Charities and then charities…

 Nov. 17, 2014

 Globe and Mail – Gerald Caplan
As CRA audits charities, there’s a scandal within a scandal  

The question of the use of the CRA audits against charities voicing opposition to the Harper government policy is not new.  Caplan is suggesting that there are political charities like the Fraser Institute that are not audited while consistently charities with an alternate perspective are minutely and painstakingly pursued for labour intensive explanations.  Further, says Caplan while the CRA has had $13.4 million available for charity audits, it has closed down the sector that pursues those with secret international and illegal tax havens.

 Le Devoir (Montreal) – Caroline Montpetit
La liberté après la perpétuité 

Léo S., agé de 63, a passé la plupart de sa vie comme détenu.   Montpetit nous décrit la vie des personnes agées et la lutte quand ils se trovent en prison, puis la lutte plus tard,  après tant d’années, quand on est libéré.  <En fait, environ 20 % de la population carcérale canadienne a désormais plus de 50 ans. Dans des établissements comme le centre fédéral de formation, qui regroupe la Montée Saint-François, 45,7 % des prisonniers ont plus de 50 ans. C’est presque un sur deux. Et au Québec, 84 détenus de pénitenciers fédéraux ont présentement plus de 70 ans. Cette population a doublé depuis dix ans,> dit Michel Gagnon, de la maison de transition Crossroads.

 Ottawa Citizen – Emma Loop
Parole board faces ‘significant’ increase in workload as clemency requests rise  

The National Parole Board is overwhelmed and underfunded to cope with a high increase in the number of application for clemency.  Clemency is a different process than either record suspension or pardon.  The numbers have jumped from 25 to 50 in 2012, to 39 in 2013, to 90 in 2014-15.  The reviews also go to the Minister.

 John Howard Alberta
Innovations in Criminal Justice Conference May 2015 

 The conference is to focus on innovations in the criminal justice system and is a joint venture with MacEwan University, and the Correctional Services Division of the Alberta Solicitor General and Alberta Justice.  Speakers already committed are: Howard Sapers, the CSC Correctional Investigator, Dr. Gabor Mate, Speaker and best-selling author on addictions, and Dr. James Ogloff, Forensic Mental Health Practitioner.  May 12 – May 14, 2015 – Registration will open in January; go to the link to be notified when the registration opens and to get updates.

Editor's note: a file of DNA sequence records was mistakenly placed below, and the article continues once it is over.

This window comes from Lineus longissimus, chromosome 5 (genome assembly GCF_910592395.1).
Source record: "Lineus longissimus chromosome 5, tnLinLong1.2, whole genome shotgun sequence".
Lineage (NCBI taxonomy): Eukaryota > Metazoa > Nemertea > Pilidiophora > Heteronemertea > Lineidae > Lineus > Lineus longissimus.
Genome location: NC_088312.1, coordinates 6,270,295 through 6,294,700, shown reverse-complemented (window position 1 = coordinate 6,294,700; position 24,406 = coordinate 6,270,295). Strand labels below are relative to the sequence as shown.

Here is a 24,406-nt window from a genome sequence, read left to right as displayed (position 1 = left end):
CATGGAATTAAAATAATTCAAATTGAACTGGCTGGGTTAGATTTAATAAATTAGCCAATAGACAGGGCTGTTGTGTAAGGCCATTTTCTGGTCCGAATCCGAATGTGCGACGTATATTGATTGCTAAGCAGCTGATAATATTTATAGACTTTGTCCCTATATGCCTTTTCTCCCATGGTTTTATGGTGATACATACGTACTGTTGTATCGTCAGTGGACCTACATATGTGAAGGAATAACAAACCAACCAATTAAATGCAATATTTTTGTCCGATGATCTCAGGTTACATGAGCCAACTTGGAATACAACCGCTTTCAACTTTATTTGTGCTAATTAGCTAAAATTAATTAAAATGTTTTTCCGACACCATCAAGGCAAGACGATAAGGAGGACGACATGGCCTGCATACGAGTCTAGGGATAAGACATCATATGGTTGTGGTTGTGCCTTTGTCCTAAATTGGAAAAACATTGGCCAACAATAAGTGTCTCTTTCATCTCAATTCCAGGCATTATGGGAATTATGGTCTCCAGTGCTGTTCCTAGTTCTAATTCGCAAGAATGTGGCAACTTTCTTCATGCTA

Judge finds creative way around mandatory jail time  

Superior Court Justice Ian Nordheimer thought he had an excellent example where mandatory minimum sentences were entirely inappropriate and he ruled according in the case of 30-year-old Brandon Donnelly, pleaded guilty to editing 74 films that featured naked teenage boys as an employee of a company that sold the videos over the Internet.  While the Crown wanted seven years,  “Of more importance, however, is that I have the opinions of three medical professionals (two psychologists and one psychiatrist) who say, in very clear terms, that Mr. Donnelly is at a marked risk for suicide, as a consequence of these events,” wrote Nordheimer.  Breaches of Donnelly’s Charter Rights and a deteriorating mental state contributed to Nordheimer’s decision that Donnelly would not serve time in prison.

 Huffington Post – Jelena Damjanovic, University of Toronto T News
Canada Needs a Plan to Address Violence Against Immigrant and Refugee Women  

Federal government changes to regulations around immigrants and refugees have considerably impacted on access to legal representation, access to social and health services, and pathways to permanent residence for those one million temporary visa holders.  The Migrant Mothers Project is calling attention to the fact that many of the temporary visas in Canada are repeatedly denied access to health and social services when seeking to escape violence because they are ineligible for services.